Lucy Rose was among the highlights of a particularly strong Glastonbury 2017, although one of the things that struck me the most about her set was her chatter in between songs. A number of times, she alluded to a big creative crisis she had gone through recently, and even expressed uncertainty about playing Shiver, one of her best known and loved songs. I wanted to get to the bottom of all this, and two weeks after watching her play Glastonbury’s Avalon Stage, I find myself sat with the singer-songwriter herself in the garden of the North By Northwest, an Alfred Hitchcock themed pub in Islington, London.
“I don’t want to say the same thing everyone says, ‘the industry got me down’,” Lucy says, her accent a blend of her native Warwickshire, and her adopted home of London. “Something more and more artists are saying, and in public. It wasn’t really that which got me down; it was more about feeling I wasn’t part of how music is put out, and enjoyed. Trying to find my place within the industry, and all that pressure to look a certain way. As you saw at Glastonbury, I like to do my own soundcheck, and people would tell me, ‘you shouldn’t do that!’”
I tell Lucy it was a little strange, coming straight from the Pyramid Stage after seeing Barry Gibb [at Glastonbury], to finding her repeatedly pressing a note on her stage piano prior to her performance for the soundcheck on the Avalon Stage. So I’m relieved to find it was external factors surrounding Lucy’s second album, Work It Out (a more upbeat departure from her debut album, Like I Used To), that were bringing her down — and in fact, she had to fight to make it a record she could be 100% proud of.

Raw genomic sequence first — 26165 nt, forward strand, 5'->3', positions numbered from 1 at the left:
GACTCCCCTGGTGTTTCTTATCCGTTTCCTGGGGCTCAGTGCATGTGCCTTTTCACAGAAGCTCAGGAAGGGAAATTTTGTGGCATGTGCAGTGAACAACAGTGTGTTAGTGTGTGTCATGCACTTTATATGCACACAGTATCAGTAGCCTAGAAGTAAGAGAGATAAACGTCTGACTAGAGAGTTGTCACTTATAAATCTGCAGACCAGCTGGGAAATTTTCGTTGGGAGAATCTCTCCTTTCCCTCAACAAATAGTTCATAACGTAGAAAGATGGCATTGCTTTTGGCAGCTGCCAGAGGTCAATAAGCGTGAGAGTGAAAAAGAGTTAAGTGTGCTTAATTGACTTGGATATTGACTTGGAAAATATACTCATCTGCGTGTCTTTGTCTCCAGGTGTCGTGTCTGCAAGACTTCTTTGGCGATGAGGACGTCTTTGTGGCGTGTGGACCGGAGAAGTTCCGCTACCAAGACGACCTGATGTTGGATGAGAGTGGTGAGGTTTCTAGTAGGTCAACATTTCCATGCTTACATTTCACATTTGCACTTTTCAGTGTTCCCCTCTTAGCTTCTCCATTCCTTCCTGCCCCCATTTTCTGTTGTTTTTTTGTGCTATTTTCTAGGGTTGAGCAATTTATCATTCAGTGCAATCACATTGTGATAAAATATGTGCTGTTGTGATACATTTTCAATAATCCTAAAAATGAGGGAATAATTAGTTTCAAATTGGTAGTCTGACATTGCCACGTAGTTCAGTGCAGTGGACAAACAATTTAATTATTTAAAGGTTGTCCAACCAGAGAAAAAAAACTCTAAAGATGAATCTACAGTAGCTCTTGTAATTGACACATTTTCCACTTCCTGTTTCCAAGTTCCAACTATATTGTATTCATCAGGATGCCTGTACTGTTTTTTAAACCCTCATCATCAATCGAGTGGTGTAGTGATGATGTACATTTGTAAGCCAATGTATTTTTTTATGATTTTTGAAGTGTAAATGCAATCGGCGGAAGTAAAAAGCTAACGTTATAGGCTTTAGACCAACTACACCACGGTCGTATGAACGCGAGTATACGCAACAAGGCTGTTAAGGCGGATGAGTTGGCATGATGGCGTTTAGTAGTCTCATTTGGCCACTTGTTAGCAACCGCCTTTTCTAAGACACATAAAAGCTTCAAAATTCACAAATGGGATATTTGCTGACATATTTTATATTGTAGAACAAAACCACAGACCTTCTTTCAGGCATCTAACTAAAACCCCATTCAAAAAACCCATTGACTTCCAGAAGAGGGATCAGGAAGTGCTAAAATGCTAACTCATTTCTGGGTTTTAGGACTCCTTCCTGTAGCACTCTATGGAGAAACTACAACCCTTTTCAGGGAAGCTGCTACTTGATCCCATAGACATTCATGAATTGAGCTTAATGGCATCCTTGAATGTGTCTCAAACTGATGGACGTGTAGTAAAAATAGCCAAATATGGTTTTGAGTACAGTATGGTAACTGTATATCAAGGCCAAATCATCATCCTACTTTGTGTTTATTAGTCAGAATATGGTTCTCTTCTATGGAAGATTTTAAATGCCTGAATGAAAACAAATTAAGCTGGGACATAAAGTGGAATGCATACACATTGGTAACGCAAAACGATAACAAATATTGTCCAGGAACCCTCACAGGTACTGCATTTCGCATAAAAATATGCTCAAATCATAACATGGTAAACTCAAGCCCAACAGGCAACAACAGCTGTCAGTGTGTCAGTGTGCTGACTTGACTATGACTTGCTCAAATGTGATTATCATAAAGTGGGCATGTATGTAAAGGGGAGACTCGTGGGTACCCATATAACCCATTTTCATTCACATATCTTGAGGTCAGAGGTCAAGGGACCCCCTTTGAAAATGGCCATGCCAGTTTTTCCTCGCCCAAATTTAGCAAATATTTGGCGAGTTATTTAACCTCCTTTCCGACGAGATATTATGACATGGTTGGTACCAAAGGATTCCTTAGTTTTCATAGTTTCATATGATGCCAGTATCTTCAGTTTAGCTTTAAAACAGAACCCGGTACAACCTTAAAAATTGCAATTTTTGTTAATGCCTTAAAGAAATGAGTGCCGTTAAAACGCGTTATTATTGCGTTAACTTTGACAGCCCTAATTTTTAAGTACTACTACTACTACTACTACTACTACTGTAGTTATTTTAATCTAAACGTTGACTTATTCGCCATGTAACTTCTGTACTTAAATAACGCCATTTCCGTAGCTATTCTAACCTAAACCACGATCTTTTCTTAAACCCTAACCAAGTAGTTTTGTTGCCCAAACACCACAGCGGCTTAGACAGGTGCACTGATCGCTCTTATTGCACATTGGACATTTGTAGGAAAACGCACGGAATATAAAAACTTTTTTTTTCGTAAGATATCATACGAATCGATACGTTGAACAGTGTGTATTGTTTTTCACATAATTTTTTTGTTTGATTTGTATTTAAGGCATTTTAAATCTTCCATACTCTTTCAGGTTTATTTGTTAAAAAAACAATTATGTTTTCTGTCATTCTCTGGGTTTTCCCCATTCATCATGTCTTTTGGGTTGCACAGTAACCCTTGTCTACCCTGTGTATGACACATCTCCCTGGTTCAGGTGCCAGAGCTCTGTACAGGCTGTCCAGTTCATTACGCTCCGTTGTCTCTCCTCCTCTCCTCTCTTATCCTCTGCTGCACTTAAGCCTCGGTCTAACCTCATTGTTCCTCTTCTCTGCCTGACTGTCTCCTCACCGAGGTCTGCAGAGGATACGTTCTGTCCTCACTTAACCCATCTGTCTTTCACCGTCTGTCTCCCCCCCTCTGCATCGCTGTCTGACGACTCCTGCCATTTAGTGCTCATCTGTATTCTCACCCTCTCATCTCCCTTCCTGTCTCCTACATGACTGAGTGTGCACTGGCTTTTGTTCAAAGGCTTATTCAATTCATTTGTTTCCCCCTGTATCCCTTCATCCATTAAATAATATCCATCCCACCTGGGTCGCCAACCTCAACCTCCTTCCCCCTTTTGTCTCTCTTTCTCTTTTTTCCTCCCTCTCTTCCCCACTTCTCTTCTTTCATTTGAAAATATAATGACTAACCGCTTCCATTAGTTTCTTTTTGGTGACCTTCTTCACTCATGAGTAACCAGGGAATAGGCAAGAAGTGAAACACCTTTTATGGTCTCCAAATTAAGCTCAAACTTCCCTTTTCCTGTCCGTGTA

It’s all led to her divorcing from Columbia Records; her latest album, Something’s Changing, is out now with her new team, Communion Records, a label whose name has perhaps never been more apt.
“I was just fed up of arguing,” Lucy admits. “Especially with people who were meant to be on my side. People saying, ‘you should start co-writing’, and then having huge arguments about that.”
Thank goodness she won that battle. The notion of an artist like Lucy sitting in a room with a rushed-together team of songwriters just doesn’t sit right.
“I don’t want to co-write; I want it be authentic, and to be me,” Lucy says. “And then I was being treated as an awkward person, as if I was doing it just to piss them off! That was hard, feeling as though everyone hated me because I want to write my own music. It’s hard wanting to be yourself, and everyone saying, ‘we want you to be different to you.’ It eventually made me lose my entire confidence in myself — feeling like, ‘does anyone want me to be me?’”